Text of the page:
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  1. Virtual Laboratories
  2. 4. Special Distributions
  3. The Rayleigh Distribution

The Rayleigh Distribution

The Rayleigh distribution, named for William Strutt, Lord Rayleigh, is the distribution of the magnitude of a two-dimensional random vector whose coordinates are independent, identically distributed, mean 0 normal variables. The distribution has a number of applications in settings where magnitudes of normal variables are important.

The Standard Rayleigh Distribution

Suppose that \(Z_1\) and \(Z_2\) are independent random variables with standard normal distributions. The magnitude \(R = \sqrt{Z_1^2 + Z_2^2}\) of the vector \((Z_1, Z_2)\) has the standard Rayleigh distribution.

Distribution Functions

We give five functions that completely characterize the standard Rayleigh distribution: the distribution function, the probability density function, the quantile function, the reliability function, and the failure rate function.

\(R\) has distribution function \(G\) given by \(G(x) = 1 - e^{-x^2/2}\) for \(x \in [0, \infty)\).

Proof:

\((Z_1, Z_2)\) has joint PDF \((z_1, z_2) \mapsto \frac{1}{2 \pi} e^{-(z_1^2 + z_2^2)/2}\) on \(\R^2\). Hence \[\P(R \le x) = \int_{C_x} \frac{1}{2 \pi} e^{-(z_1^2 + z_2^2)/2} d(z_1, z_2)\] where \(C_x = \{(z_1, z_2) \in \R^2: z_1^2 + z_2^2 \le x^2\}\). Convert to polar coordinates with \(z_1 = r \cos(\theta)\), \(z_2 = r \sin(\theta)\) to get \[\P(R \le x) = \int_0^{2\pi} \int_0^x \frac{1}{2 \pi} e^{-r^2/2} r \, dr \, d\theta\] The result now follows by simple integration.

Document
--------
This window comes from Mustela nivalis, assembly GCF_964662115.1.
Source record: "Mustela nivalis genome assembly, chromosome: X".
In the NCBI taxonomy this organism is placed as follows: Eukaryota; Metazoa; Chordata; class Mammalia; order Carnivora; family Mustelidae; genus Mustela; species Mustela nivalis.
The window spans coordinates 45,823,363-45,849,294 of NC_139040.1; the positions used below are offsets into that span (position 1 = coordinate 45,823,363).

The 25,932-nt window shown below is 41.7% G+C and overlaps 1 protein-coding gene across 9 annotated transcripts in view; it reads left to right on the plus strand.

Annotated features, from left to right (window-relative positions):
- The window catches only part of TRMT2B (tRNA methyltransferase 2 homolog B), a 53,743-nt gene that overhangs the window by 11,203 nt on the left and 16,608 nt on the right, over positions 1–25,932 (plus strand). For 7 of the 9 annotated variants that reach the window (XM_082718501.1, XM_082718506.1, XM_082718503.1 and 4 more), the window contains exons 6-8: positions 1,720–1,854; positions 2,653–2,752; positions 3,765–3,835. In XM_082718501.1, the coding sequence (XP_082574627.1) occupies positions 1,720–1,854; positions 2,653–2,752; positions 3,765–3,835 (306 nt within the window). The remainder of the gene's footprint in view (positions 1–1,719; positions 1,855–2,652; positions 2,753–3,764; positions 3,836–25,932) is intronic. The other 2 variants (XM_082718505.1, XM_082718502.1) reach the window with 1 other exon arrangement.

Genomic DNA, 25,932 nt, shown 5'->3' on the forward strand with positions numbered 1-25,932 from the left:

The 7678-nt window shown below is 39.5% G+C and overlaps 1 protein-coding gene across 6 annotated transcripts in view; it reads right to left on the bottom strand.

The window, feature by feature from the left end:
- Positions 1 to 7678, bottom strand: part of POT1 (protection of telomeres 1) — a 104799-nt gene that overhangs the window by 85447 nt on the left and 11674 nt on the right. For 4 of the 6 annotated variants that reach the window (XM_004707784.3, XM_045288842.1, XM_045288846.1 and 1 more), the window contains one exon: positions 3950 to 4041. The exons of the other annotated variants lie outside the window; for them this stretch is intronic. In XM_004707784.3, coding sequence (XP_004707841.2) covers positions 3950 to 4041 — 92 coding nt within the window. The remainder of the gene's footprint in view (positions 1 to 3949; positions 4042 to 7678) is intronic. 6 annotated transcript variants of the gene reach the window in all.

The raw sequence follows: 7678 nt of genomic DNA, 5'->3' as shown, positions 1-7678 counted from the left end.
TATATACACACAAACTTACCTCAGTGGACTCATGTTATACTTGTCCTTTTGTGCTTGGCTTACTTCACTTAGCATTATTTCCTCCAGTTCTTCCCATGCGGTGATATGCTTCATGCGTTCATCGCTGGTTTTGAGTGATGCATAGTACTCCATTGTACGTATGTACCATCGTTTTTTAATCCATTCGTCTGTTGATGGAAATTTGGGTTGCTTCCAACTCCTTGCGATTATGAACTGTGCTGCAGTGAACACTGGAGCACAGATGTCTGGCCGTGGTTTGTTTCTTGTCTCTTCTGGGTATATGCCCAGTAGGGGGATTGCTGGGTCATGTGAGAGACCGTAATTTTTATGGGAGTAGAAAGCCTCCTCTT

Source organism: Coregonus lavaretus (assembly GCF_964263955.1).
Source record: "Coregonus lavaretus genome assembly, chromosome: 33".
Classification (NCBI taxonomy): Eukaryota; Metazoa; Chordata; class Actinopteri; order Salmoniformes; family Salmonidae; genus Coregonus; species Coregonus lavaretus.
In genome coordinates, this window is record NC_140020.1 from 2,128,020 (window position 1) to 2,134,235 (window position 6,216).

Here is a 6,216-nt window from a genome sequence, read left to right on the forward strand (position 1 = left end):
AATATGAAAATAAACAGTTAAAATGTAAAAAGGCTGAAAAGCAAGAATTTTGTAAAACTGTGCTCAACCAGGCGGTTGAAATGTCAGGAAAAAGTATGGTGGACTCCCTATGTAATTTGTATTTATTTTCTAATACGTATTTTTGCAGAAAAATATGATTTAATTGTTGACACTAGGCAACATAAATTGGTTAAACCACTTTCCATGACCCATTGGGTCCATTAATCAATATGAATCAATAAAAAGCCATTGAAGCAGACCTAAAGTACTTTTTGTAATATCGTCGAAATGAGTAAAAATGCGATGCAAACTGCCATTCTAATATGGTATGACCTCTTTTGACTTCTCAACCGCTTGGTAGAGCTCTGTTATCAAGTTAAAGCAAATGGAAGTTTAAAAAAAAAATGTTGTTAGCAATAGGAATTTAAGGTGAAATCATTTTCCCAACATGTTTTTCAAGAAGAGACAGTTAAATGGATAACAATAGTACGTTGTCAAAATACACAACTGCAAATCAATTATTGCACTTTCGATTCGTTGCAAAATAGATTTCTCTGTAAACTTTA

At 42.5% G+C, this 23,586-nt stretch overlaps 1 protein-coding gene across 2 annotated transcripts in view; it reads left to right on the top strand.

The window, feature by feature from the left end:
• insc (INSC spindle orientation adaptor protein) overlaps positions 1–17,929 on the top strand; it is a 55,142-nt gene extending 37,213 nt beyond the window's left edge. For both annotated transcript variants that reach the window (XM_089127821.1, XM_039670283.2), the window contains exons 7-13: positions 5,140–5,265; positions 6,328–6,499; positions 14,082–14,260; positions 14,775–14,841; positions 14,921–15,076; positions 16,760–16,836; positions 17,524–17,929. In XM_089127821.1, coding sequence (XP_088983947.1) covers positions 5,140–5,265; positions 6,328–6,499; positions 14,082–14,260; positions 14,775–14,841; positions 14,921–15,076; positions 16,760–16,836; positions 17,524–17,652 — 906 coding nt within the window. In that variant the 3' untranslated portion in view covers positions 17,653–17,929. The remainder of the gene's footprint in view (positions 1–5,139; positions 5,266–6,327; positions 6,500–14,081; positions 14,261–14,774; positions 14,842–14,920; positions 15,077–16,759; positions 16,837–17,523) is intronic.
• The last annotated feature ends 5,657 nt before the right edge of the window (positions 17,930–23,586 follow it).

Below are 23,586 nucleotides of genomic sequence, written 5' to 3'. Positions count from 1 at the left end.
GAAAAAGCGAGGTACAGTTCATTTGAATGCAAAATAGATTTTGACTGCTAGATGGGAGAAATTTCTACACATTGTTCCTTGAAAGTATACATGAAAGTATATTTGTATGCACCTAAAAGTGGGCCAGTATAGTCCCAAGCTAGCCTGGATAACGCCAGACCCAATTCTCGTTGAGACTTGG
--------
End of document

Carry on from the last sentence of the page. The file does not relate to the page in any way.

\(R\) has probability density function \(g\) given by \(g(x) = x e^{-x^2 / 2}\) for \(x \in [0, \infty)\).

  1. \(g\) increases on \([0, 1]\) and decreases on \([1, \infty)\). The mode is at \(x = 1\).
  2. \(g\) is concave downward on \([0, \sqrt{3}]\) concave upward on \([\sqrt{3}, \infty)\). The inflection point are at \(x = \sqrt{3}\).
Proof:

The formula for the PDF follows immediately from (1) since \(g(x) = G^\prime(x)\). Part (a) follows from \(g^\prime(x) = e^{-x^2 / 2}(1 - x^2)\) and part (b) follows from \(g^{\prime\prime}(x) = x e^{-x^2/2}(x^2 - 3)\).

Open the Special Distribution Simulator and select the Rayleigh distribution. Keep the default parameter value and note the shape of the probability density function. Run the simulation 1000 times and note the agreement between the emprical density function and the probability density function.